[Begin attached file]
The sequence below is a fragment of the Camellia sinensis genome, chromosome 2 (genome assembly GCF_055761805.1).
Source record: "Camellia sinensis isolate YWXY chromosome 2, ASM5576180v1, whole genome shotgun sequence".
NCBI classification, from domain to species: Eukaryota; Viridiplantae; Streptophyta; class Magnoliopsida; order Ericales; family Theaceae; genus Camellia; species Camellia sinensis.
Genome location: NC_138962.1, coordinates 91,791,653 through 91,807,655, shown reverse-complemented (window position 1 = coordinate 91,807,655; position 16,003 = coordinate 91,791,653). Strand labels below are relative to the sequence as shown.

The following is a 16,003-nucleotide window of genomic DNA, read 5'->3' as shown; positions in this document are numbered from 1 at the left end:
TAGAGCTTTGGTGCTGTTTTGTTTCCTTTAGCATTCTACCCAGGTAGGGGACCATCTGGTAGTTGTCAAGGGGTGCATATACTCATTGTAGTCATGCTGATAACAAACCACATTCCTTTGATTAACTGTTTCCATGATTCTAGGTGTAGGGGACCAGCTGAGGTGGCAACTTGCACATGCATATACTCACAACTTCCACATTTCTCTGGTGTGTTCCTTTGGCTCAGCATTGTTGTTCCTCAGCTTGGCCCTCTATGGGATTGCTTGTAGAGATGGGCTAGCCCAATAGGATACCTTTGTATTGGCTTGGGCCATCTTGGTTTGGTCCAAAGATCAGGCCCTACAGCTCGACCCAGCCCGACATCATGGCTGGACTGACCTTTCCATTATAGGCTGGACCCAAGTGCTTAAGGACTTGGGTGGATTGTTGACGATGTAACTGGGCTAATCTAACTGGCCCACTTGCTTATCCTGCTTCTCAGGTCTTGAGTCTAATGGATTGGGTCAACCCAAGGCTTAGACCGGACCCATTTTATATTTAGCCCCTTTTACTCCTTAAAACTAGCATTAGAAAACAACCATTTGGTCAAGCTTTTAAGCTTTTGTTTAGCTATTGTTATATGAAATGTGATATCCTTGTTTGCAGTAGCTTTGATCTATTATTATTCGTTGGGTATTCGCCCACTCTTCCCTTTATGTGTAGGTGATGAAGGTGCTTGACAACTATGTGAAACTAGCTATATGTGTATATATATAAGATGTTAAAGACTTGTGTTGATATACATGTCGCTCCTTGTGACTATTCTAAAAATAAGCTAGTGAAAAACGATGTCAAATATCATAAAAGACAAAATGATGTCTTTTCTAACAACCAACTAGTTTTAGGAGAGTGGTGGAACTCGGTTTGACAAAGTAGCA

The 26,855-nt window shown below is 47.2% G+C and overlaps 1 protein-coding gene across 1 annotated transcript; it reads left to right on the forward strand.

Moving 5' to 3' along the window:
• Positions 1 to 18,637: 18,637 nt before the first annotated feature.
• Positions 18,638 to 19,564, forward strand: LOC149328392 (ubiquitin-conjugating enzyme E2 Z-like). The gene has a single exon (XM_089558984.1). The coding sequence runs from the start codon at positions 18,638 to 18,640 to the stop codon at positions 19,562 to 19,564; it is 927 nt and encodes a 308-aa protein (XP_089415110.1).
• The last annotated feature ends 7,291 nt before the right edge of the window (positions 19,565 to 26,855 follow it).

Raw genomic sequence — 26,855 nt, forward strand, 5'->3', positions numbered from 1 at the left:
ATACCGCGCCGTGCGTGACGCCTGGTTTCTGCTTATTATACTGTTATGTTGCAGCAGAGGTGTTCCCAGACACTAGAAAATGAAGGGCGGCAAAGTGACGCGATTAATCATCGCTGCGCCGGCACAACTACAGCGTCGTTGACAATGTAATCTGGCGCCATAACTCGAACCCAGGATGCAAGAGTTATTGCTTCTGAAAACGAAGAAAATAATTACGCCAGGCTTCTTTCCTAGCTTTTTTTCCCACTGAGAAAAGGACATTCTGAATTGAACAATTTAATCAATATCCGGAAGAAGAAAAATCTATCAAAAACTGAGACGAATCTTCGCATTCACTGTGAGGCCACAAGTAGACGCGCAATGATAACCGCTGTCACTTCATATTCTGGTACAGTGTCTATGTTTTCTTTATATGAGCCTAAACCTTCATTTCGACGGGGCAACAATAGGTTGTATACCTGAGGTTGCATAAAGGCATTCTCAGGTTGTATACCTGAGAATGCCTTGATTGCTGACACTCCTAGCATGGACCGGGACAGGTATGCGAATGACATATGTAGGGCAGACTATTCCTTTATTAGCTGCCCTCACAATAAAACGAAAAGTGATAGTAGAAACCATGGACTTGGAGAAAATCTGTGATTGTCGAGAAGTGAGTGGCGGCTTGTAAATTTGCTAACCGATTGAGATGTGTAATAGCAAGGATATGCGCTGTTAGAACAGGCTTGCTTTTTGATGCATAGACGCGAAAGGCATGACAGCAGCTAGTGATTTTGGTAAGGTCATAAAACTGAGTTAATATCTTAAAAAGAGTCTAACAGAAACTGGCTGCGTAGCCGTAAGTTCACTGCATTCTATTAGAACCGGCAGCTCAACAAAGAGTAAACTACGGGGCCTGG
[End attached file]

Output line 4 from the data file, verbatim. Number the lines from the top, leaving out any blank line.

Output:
Genome location: NC_138962.1, coordinates 91,791,653 through 91,807,655, shown reverse-complemented (window position 1 = coordinate 91,807,655; position 16,003 = coordinate 91,791,653). Strand labels below are relative to the sequence as shown.